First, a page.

Natalia Kills hardly sets herself up for success on her sophomore LP, Trouble, out today, on Cherrytree Records. In the roaring title track, she declares, “I’m trouble!” ad infinitum; on the clattering single “Problem,” she sings, “You know what they say about me — that girl is a problem”; on the dark, leering “Rabbit Hole,” she warns, “We’re the kids your mama warned you about.” Subtlety isn’t the end game here.
It’s not a coincidence that she’s playing this up on Trouble, since there was never a shot of her being seen as a good girl. Dark pop is Kills’ thing, and has been since the jump-off, but it didn’t always land on her jumbled debut, 2011′s Perfectionist, which had killer hooks (see the chorus on “Mirrors” for more) but invited too many unfavorable comparisons to her contemporaries.
That’s why it’s such a sheer delight to hear Kills firmly in her own lane on her sophomore LP, which feels like a better representation of her perspective than even the best moments of Perfectionist. It’s not affected, low on posturing, and there are moments of vulnerability that gleam like the very best lyrical storytelling. Trouble is a great pop record, straight up.
The magic here is twofold: Kills has grown as a songwriter, now mining her experiences (in particular, her tortured past) with a richness and authenticity that didn’t always ring true on her debut; meanwhile, executive production courtesy of Jeff Bhasker, who produced a handful of tracks on Perfectionist (including the gloomy dirge “Zombie”) and has worked with artists as diverse as fun., Kanye West, Taylor Swift and Beyonce lends the record a welcome cohesion. (Lana Del Rey producer Emile Haynie also drops by for a few songs.)
Ironically, the two tracks that kicked off the Trouble era — “Controversy” and “Problem” — are probably two of the weaker on the record, clattering and showy in a way that doesn’t align entirely with the more organic sound throughout. They work well as transitional pieces moving away from the electro vibe of the Perfectionist era, but here they’re not as strong as the other possibilities. The still-amazing “Saturday Night“ is (I’d argue) the best song of Kills’ career, as evocative a paean to adolescent madness as any.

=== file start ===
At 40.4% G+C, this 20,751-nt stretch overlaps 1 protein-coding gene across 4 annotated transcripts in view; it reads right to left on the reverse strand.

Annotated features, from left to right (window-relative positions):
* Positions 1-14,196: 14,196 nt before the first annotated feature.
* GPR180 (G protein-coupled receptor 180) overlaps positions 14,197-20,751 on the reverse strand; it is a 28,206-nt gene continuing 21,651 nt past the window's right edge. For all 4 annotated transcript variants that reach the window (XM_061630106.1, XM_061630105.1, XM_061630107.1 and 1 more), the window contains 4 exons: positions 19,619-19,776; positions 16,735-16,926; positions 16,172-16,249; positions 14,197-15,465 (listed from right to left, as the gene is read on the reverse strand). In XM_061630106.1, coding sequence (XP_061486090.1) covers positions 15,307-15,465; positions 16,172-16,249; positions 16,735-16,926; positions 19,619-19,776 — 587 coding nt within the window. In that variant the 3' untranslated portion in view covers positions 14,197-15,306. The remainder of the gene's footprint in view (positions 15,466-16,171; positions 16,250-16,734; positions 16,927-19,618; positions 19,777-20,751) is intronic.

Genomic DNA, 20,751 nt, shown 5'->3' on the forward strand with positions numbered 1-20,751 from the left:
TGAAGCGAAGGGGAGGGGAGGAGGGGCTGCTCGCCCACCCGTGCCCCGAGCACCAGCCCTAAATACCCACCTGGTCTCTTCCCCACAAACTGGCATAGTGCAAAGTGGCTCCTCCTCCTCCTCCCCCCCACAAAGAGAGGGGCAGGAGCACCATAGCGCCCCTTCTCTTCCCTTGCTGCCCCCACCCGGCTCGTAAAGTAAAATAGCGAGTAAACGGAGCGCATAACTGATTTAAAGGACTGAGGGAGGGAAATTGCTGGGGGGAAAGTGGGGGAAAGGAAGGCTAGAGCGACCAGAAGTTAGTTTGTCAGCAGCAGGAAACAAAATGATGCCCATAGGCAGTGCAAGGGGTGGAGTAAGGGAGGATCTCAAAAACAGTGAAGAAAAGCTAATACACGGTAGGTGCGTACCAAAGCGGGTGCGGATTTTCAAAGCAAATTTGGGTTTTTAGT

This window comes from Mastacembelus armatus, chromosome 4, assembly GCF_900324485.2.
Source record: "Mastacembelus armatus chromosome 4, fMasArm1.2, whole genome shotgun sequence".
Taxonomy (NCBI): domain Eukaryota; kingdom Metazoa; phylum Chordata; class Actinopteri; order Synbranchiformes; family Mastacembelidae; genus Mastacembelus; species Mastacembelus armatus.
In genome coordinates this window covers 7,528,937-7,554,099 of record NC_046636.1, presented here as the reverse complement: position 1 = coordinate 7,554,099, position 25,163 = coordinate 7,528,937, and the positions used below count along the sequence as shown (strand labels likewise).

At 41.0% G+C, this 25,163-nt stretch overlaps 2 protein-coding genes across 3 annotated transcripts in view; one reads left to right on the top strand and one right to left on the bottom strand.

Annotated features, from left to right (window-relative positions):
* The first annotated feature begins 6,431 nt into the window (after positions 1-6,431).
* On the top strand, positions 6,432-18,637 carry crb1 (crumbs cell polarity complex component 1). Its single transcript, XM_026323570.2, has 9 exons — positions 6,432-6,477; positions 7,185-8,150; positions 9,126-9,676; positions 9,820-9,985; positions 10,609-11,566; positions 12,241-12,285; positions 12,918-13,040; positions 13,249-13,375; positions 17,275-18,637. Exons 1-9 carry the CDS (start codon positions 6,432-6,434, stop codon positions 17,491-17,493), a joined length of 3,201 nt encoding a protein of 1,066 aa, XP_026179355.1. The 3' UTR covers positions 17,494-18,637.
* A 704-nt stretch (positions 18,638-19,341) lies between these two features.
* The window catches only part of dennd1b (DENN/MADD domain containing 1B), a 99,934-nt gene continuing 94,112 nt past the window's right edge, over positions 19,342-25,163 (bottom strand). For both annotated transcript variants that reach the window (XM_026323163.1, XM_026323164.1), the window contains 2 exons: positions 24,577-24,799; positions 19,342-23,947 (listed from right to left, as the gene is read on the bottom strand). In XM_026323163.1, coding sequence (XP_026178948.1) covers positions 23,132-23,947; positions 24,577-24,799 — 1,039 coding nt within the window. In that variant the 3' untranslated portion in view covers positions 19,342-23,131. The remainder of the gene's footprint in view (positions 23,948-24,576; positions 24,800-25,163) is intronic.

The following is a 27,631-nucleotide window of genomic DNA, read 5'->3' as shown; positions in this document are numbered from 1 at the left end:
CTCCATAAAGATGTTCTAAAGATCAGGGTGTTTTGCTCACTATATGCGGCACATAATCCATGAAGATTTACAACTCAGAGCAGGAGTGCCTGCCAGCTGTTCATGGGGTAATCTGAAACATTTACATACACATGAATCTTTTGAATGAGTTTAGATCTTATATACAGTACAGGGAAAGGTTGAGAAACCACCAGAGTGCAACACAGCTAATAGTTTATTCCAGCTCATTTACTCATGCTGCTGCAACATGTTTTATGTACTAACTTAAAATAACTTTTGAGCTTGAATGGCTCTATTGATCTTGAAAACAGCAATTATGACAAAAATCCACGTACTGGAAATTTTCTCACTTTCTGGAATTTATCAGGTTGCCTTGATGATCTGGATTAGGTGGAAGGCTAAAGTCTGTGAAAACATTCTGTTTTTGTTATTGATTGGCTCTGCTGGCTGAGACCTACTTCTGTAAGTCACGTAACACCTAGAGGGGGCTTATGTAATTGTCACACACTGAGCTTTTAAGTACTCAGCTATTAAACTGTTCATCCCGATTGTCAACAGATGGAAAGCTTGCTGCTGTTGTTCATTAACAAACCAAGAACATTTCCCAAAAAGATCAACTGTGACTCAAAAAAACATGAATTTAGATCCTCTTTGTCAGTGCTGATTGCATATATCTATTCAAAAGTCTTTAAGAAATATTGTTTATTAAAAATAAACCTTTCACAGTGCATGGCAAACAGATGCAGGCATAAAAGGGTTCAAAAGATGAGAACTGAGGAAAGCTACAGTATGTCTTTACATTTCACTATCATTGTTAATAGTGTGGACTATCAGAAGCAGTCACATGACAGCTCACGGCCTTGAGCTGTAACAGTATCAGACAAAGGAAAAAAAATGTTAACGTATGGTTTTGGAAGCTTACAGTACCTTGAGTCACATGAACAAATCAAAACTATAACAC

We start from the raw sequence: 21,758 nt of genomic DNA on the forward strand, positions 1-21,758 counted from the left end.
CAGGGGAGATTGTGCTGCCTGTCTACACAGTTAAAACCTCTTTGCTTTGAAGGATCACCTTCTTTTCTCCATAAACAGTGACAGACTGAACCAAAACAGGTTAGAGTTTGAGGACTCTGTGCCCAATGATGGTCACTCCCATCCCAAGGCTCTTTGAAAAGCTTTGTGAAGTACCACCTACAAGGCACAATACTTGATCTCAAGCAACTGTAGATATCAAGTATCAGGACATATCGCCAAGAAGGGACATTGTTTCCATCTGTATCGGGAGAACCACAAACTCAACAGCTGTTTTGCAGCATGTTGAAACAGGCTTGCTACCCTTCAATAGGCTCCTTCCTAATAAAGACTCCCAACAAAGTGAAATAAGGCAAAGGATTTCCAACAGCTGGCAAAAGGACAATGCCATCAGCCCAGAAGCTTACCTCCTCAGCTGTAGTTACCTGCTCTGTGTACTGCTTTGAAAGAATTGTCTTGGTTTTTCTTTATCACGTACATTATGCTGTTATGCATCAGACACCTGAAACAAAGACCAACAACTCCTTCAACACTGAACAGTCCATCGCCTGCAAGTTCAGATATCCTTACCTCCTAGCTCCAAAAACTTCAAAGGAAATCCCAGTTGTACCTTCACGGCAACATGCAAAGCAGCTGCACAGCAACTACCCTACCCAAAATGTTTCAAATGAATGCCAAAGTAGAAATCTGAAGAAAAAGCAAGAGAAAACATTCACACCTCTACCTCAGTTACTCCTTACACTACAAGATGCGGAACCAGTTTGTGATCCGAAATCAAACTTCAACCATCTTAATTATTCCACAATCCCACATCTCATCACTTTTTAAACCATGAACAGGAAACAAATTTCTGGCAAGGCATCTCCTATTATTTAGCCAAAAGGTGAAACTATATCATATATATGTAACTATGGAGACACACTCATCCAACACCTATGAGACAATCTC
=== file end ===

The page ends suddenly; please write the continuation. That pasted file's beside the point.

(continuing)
“Rabbit Hole” is sinister, skipping the hyperbole of a song like “Kill My Boyfriend” for something truer and therefore darker: “Cause I eat boys like a cannibal / Fuck hard, howl at the moon like an animal / Eat me, drink me, straight down the rabbit hole / White lines, white lines, straight down the rabbit hole,” she sings over Bhasker’s skittering beat. Similarly, the euphoric hook of “Television” betrays what a gloomy song it really is: “Nicotine and low life dreams / Have never felt so worn,” she groans.
“Marlboro Lights” is by a mile her best ballad, an old-fashioned piano number that’s achingly sincere, while “Devils Don’t Fly” builds up the production a little bit more but is no less affecting. (It’s hard not to feel something about a lyric as conceptually sharp as, “Everyone that holds my hand gets cut from all the thorns.” Yikes.)
There’s more instantly likable moments here, too: “Outta Time” is perfectly solid throwback ’60s girl-group swag, while “Rich Girl” is effortlessly catchy, sampling Hall & Oates to ingenious effect and laying it over a stomping beat. Not every song is as memorable as those, but it doesn’t matter. On Trouble, for the first time, she sincerely kills it.
The Best Song Wasn’t The Single: When Natalia stopped by our studio last month, I stressed to her (and her publicist from the label) that “Trouble” should be the next single, and I’ll maintain that stance: More so than the songs that hew closer to a dance or electro sound, the anthemic sound of the title track evokes fun. or Florence & The Machine. It’s a hit in the making.
Best Listened To: When prepping for a wild night out, with the ballads well-suited for the bleary morning after.
Full Disclosure: After Perfectionist and the disappointment of “Controversy” and “Problem,” I’d mostly given up on Kills; “Saturday Night” proves her mettle as a writer, and her songcraft is on full display here. Solo superstardom has eluded her so far, but if this one doesn’t hit, I suspect she can still probably make more money writing gloomy, dark pop hits for everyone else in the industry.
Idolator Score: 4/5
— Sam Lansky